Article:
Google Maps

Comment by SongStar101 on October 20, 2016 at 8:47pm

Hundreds of deep-sea vents found spewing methane off US coast

Methane is gushing forth from hundreds of newly-discovered deep-sea vents all along the US’s western seaboard.

It appears that the entire coast off Washington, Oregon and California is a giant methane seep,” says Robert Ballard, founder and director of the Ocean Exploration Trust in Connecticut.

In all, 500 new seeps were discovered by submersibles operated from the trust’s ship, Nautilus (see video below). The discovery will be presented this week in New York at the National Ocean Exploration Forum.

However, there’s still work to be done to pin down the exact composition of the bubbles coming from the seeps. “Members of our group are analysing the samples taken in June for a wide range of gases,” says Robert Embley, chief scientist on the Nautilus.

Embley says that previous samples from similar sites were mostly methane, but methane hydrate – made from water and methane – can form too.

Methane has the potential to accelerate global warming because it traps heat 40 times as effectively as carbon dioxide. Knowing how much is gushing out of the seeps and what amount makes it into the atmosphere should enable estimates of their impact on global warming in the future.

“The first step to finding out is getting a baseline of what’s coming out of the seafloor at present,” says Embley.

The team thinks it is likely that they will find yet more seeps on the seafloor off the eastern US. “We hope there will be opportunities for more mapping in the next couple of field seasons to get a more complete baseline of sites,” says Embley.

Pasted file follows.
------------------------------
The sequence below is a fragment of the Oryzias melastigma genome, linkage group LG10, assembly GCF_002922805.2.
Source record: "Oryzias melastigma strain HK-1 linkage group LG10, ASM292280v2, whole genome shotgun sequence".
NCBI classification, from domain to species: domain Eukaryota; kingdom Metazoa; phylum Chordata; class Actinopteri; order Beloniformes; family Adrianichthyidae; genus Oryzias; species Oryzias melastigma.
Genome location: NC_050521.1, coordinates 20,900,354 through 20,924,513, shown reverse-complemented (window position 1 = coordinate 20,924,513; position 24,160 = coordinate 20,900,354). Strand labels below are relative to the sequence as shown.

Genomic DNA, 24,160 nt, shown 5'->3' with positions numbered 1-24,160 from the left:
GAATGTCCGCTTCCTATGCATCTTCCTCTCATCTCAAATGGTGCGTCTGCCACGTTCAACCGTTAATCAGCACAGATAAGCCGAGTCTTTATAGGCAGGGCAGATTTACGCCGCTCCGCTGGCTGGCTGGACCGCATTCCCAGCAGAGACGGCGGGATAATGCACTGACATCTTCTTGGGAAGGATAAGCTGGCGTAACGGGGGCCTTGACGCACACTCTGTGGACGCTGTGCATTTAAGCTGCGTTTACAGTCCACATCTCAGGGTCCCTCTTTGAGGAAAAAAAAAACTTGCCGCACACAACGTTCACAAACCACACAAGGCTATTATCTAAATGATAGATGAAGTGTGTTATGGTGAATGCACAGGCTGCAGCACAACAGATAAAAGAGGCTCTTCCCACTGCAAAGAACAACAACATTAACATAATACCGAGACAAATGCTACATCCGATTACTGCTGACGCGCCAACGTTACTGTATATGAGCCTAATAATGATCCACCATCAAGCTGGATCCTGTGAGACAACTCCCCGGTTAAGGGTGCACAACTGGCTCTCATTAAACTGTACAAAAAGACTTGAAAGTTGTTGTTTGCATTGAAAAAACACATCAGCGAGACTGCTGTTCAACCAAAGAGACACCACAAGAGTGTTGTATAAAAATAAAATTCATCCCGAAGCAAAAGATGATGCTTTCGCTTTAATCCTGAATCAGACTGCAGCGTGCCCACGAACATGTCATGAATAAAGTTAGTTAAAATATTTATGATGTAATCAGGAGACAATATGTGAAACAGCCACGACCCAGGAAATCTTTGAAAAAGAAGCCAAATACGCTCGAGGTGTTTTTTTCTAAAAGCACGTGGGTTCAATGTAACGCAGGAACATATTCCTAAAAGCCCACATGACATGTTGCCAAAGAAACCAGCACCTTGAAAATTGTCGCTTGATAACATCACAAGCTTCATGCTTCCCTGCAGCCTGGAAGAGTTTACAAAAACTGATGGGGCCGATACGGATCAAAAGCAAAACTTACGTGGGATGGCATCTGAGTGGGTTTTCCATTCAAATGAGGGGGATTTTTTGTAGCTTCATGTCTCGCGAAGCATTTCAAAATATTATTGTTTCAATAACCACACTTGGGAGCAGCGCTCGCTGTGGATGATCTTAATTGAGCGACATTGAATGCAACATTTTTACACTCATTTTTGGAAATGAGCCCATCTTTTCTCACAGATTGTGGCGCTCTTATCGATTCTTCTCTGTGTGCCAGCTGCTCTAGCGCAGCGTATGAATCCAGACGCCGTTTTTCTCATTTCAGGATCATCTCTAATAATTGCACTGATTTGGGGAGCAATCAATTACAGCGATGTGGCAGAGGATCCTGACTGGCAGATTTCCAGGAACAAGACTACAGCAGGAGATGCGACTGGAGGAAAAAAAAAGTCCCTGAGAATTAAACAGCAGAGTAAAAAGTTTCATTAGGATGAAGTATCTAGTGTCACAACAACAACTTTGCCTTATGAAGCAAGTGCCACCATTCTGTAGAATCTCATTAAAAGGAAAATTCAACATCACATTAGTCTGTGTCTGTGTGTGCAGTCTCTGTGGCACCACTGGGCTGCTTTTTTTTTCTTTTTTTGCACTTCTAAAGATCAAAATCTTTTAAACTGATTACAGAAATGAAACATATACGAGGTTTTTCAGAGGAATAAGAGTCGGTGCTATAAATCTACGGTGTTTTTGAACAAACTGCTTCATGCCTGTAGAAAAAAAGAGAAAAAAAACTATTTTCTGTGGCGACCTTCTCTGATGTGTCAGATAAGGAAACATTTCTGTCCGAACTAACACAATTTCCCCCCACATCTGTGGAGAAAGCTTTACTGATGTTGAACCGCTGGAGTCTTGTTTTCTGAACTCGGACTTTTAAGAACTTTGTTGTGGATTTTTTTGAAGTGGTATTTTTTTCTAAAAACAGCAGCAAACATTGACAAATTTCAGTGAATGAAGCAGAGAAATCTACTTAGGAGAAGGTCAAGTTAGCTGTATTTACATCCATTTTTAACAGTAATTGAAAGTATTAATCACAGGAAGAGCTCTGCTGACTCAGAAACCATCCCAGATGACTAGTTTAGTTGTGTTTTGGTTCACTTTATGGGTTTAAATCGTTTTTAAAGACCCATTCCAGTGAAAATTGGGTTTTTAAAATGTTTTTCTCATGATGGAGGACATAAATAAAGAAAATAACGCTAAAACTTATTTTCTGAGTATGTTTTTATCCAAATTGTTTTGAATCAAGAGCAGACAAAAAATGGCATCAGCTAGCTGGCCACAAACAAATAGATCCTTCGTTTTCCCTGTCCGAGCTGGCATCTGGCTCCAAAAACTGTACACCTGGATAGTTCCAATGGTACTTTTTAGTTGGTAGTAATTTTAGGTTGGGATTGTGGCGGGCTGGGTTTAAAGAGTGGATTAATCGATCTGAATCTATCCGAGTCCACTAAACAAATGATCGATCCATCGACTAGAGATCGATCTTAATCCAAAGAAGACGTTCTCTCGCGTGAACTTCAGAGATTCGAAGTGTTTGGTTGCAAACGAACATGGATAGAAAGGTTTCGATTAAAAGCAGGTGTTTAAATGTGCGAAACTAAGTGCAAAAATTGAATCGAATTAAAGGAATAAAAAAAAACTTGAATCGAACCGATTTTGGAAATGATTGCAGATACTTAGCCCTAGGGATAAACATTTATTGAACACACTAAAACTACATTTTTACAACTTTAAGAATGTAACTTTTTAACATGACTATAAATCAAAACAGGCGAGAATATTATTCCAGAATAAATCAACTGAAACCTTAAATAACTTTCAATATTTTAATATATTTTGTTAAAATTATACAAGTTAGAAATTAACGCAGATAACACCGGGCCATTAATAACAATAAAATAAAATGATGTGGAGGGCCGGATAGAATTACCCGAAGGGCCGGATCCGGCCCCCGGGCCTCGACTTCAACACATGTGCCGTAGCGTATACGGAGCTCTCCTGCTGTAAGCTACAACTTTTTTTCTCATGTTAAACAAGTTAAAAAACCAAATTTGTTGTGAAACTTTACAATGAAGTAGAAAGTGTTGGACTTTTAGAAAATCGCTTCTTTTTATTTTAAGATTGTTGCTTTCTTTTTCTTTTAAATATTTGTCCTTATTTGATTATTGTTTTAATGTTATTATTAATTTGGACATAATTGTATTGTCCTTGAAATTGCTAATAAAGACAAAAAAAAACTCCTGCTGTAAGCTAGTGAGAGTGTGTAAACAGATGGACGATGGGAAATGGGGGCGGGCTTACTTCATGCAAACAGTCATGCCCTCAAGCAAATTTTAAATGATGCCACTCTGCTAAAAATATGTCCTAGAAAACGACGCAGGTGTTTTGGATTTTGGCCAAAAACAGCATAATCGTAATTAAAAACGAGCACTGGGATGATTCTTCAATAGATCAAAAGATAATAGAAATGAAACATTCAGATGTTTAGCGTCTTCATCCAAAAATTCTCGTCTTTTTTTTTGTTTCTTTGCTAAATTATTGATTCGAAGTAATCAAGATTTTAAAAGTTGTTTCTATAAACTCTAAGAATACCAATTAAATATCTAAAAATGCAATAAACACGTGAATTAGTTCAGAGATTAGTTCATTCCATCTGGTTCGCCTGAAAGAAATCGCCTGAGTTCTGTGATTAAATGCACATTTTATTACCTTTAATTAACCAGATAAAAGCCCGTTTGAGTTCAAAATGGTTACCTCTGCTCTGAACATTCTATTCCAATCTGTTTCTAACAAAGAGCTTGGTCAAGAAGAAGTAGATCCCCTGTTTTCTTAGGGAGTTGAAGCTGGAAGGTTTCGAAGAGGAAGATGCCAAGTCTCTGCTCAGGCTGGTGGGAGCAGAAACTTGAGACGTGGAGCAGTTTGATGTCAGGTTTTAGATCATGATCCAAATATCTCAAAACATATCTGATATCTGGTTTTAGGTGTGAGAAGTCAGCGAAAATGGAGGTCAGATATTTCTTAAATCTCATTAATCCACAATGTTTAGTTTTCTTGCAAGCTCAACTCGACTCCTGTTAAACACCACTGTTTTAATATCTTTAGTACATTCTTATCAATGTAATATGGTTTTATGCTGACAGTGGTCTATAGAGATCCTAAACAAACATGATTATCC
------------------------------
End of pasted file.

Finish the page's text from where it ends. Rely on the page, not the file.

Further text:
Comment by Kojima on September 29, 2016 at 2:20pm

* Monitoring of Ground Motion in REV

[African Roll and Mediterranean Drop]

GE.EIL: GEOFON Station Eilat, Israel; 29.67 N, 34.95 E 

[2016/09/26 - 09/28]

See also a comment by me on June 23 - Station GE.EIL; REV chart [2016/06/01 -06/22]

Comment by Kojima on September 29, 2016 at 9:24am

* Monitoring of Ground Motion in REV

[South American Roll]

IU.OTAV; Otavalo, Ecuador; 0.24 N, 78.45 W

[2016/09/15 -09/28]

Comment by Kojima on September 29, 2016 at 8:28am

* Monitoring of Ground Motion in REV

[Tipping Indo-Australia Plate]

II.NIL; Nilore, Pakistan; 33.65 N, 73.27 E

[2016/09/06 - 09/28]

Comment by Kojima on September 13, 2016 at 10:15am

* Monitoring of Ground Motion in REV

[Atlantic Rips]

II.SACV: Santiago Island, Cape Verde; 14.97 N, 23.61 W

[2016/09/03 - 09/12]

Comment by Kojima on September 13, 2016 at 7:19am

* Monitoring of Ground Motion in REV

[Tipping Indo-Australia Plate]

AU.KMBL: Kambalda, Western Australia; 31.37 S, 121.88 E

[2016/08/04 - 09/12]

Comment by Stanislav on August 17, 2016 at 11:18pm

Louisiana’s 1,000-year floods inundated 80,000 homes and businesses

16 August, 2016. 4 trillion gallons of water. 20,000 rescues. Worst Louisiana flooding since Katrina.

It is difficult to know where to begin with the historic flooding in Louisiana during the past week. There is the sheer volume of water itself—based on rainfall accumulations, an estimated 4 trillion gallons of rain fell across southern Louisiana from the middle of Thursday through Saturday morning. That is roughly the same amount of water discharged by the Mississippi River into the Gulf of Mexico over the course of 80 days.


The rains hit hardest just to the east of Baton Rouge in Livingston Parish, which straddles Interstate 12 and is home to about 130,000 people. Some state officials have estimated that as many as 70 percent of the homes and businesses in this parish—more than 30,000 homes—were flooded. Across the state, officials say as many as 80,000 structures may have flooded. Some 20,000 people had to be rescued from flooded homes and vehicles. Very early damage estimates pegged the storm at $1 billion to $2 billion. At least seven people have died.